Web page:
The enormous financial frauds that characterized the last decade have made forensic accounting a growth practice area. Demand calls for supply, and the profession has responded in many ways to produce accountants equipped to face and defeat the frauds of the future. From advanced audit software to psychometric studies, from futuristic internal control tools to knowing how to look someone straight in the eye during an interview, accountants are developing new skills and tools to fight back.
And as you’d expect, DePaul’s School of Accountancy and MIS is at the forefront of the response. School Profs. Cindy Durtschi, Kelly Pope and Sandra Shelton–typically DePaul teaching scholars–are making big differences in educating tomorrow’s forensic accountants, who will have to go far beyond looking for the traditional red flags of Fraud 101.
It starts with research, and, like her colleagues, Prof. Pope has written extensively on the causes of fraud, fraud prevention, and forensic accounting, and from many perspectives: measuring propensities toward fraud, student perceptions of ethics and resolving ethical dilemmas, barriers to whistleblowing, ethical reasoning in corporate officers, assembling a multi-disciplinary forensic accounting teams, and the special problems faced by the “high trust, low control” nonprofit sector. And the research is practically applied. “Fraud is basically a people problem,” says Prof. Pope, who also has professional experience with KPMG’s Forensic Services; “the more we study behavior and motivation beyond simple greed, the better we can plan more effective preventive measures and achieve greater accountability.”
She presents on many platforms: in her classes, of course, but also in such journals as Behavioral Research in Accounting, Auditing: A Journal of Theory and Practice The CPA Journal, WebCPA, and the Journal of Academic Ethics, at conferences, and seminars for the Illinois Attorney General –wherever they are needed. Her documentary, “The Unusual Suspects: Stories of White Collar Crimes” has been featured on ABCnews.com and will be used by, among others, the Wake Forest School of Business, the 2011 Beta Gamma Sigma Student Leadership Forum, and the Center for Accounting Education’s Annual Student Leadership Forum sponsored by the Big 4. (A clip of “The Unusual Suspects” (created with former graduate assistant Karen Chodzycki) is on You Tube.) She also writes for her blog Higher Learning with Forbes.com.
Application of cutting-edge research in the classroom is DePaul’s core business, and Fraud Examination and Forensic Auditing, initially offered to DePaul undergraduates by Prof. Sandra Shelton, has prepared many students for forensics. The subject matter in the now-expanded course offered to graduate students calls for continuous innovation, such as Prof. Cindy Durtchi’s “Tallahassee Bean Counters,” a learning case in forensic auditing. Used at over 20 colleges nationwide, and winner of an AAA Innovations in Auditing Education Award, “TBC” simulates (with serious role play by the professor) a company with fraud problems students must solve. She’s also teaching the graduate-level Fraud Examination and Forensic Accounting this Spring, which she has augmented with components on litigation support and investigative skills ordinarily found in the courtroom or TV. (Interested? Consider the forensic accounting possibilities of the genogram.)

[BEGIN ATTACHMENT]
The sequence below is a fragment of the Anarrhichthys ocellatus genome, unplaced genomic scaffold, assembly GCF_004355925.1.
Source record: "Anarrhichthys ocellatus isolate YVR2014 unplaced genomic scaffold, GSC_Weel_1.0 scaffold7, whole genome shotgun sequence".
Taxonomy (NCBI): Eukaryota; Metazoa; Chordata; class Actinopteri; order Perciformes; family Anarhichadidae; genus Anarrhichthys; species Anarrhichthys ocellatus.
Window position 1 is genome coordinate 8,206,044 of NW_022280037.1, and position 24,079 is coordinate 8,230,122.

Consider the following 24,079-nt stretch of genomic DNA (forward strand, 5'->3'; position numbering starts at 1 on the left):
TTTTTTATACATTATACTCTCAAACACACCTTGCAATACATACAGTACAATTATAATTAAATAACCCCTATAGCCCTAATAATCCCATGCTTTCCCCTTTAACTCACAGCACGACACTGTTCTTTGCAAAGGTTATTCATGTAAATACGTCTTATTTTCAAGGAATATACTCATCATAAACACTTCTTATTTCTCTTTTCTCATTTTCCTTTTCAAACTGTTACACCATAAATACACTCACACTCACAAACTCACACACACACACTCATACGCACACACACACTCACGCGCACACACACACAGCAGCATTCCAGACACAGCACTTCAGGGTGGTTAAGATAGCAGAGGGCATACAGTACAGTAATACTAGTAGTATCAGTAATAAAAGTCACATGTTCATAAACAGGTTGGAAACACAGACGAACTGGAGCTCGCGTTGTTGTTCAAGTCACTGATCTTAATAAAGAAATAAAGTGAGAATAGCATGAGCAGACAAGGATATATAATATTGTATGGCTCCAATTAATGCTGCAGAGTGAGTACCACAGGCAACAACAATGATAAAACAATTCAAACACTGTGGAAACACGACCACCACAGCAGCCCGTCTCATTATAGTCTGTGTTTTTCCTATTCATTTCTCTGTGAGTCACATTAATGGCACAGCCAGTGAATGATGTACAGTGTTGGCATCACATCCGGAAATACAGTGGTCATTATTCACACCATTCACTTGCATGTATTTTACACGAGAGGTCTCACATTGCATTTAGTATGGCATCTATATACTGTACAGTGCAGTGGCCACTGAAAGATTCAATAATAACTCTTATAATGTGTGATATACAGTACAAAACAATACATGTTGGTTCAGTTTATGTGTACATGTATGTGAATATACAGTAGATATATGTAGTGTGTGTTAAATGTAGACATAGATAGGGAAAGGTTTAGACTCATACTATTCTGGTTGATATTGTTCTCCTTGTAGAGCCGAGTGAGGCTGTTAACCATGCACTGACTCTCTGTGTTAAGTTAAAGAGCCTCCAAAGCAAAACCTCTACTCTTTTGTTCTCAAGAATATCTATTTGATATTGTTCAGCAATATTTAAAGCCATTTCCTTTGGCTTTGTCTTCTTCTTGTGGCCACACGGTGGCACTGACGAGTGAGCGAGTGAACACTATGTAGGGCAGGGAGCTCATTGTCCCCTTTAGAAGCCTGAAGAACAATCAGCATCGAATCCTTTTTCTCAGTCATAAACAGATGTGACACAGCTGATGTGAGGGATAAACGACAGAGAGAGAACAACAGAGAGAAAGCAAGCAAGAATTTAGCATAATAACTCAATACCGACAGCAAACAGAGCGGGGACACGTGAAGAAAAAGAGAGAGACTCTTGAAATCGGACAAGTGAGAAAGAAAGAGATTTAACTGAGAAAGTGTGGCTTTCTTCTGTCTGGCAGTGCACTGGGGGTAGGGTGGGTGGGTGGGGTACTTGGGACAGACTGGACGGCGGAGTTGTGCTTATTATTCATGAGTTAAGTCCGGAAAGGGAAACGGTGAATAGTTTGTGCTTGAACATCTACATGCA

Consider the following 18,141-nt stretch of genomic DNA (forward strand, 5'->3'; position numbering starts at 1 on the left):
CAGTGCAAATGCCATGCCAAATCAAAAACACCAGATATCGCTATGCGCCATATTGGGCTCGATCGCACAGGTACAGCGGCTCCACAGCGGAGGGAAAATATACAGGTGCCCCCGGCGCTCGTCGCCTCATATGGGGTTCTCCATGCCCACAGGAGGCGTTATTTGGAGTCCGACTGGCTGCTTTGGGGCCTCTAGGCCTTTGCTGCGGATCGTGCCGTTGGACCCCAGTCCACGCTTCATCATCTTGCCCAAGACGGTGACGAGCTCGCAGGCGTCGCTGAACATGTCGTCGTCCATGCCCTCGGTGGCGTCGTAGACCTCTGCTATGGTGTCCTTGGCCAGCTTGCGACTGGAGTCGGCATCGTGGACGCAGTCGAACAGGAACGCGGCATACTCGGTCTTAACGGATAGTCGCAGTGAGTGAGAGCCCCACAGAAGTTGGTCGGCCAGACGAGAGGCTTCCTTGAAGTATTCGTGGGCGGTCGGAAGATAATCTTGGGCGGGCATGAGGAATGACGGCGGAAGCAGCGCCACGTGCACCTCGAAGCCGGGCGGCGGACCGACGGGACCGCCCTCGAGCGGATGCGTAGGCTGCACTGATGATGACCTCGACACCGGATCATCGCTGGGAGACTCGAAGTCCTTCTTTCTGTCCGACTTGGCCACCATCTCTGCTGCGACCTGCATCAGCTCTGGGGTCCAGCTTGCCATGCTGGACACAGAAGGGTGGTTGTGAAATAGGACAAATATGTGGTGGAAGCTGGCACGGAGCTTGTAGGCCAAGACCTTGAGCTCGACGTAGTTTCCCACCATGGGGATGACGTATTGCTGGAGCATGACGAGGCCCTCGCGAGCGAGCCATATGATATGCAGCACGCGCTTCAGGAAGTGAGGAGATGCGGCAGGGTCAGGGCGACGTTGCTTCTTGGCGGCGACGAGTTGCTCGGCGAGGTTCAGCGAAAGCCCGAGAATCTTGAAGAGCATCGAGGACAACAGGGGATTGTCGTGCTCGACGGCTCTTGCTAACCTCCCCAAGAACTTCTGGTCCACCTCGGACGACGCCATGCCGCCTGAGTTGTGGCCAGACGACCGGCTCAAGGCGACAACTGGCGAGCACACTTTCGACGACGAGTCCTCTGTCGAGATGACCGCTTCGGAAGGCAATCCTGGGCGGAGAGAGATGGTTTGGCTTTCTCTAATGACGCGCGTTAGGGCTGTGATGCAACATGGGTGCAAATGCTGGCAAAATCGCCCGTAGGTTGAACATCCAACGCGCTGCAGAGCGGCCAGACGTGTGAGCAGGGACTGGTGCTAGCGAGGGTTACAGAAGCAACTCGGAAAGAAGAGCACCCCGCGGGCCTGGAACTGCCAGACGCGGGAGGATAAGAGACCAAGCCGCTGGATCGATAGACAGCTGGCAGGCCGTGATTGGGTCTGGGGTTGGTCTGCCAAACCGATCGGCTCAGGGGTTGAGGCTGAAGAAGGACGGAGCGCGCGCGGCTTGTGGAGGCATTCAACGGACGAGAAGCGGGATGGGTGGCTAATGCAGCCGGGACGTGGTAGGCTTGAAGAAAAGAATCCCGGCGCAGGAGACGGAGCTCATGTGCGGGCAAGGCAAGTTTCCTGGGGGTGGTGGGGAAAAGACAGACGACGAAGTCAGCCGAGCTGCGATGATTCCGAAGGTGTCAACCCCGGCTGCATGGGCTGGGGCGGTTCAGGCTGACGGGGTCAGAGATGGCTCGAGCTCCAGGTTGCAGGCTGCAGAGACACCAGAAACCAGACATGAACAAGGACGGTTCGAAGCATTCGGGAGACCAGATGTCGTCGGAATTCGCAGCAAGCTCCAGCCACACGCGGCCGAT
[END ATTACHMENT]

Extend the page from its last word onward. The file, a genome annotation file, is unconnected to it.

Prof. Durtschi is compelling: “Forensics and fraud detection require solid accounting, yes, but in the course we cultivate intuition, ingenuity, skepticism, persistence—doggedly, creatively tracking down truth in uncertain and usually devious situations. There is no question: these qualities can be instilled in a classroom, and developed with practice.”
In addition to her teaching and educational research, Prof. Durtschi is an officer in the Forensic and Investigative Accounting Section of the American Accounting Association, and serves on the editorial board of the section’s research journal.
Research, cases, classes and courses lead to programs, and under the leadership of IIA Chicago chapter 2009 Educator of the Year Prof. Sandra Shelton, the School now offers an undergraduate concentration in Internal Auditing, designed to meet the increasing responsibilities of the internal audit function, especially as it confronts increasingly sophisticated frauds.
“The curriculum provides our students with a solid knowledge base and advanced skills, and is tremendous opportunity for them to consider internal auditing and forensics as a career path,” notes Prof. Shelton. “Students can get a good head start in a fascinating practice area.”
Prof. Shelton’s has effectively harnessed an impressive list of partners: the Chicago chapter of the Institute of Internal Auditors, the IIA’s Internal Auditing Education Partnership Program, CCH TeamMate personnel through a grant from ARC Logistics, and area Forensics Advisory Services practitioners. DePaul’s is one of only 17 programs nationally endorsed by the IIA. The next step? A Center for Internal Auditing at DePaul, offering an array of collaborative opportunities.
Prof. Shelton’s teaching includes the undergraduate Fraud Examination course, which she has conducted for the last five years. Her research also has a strong forensic emphasis. She has published in such journals as Accounting Horizons,Journal of Accounting Case Research, Internal Auditing and the Accounting Review, and presented before the American Accounting Association and the European Accounting Association.
Good accounting will always catch bad accounting, just as good forensic accountants will inevitably catch the fraudsters. But good education is fundamental.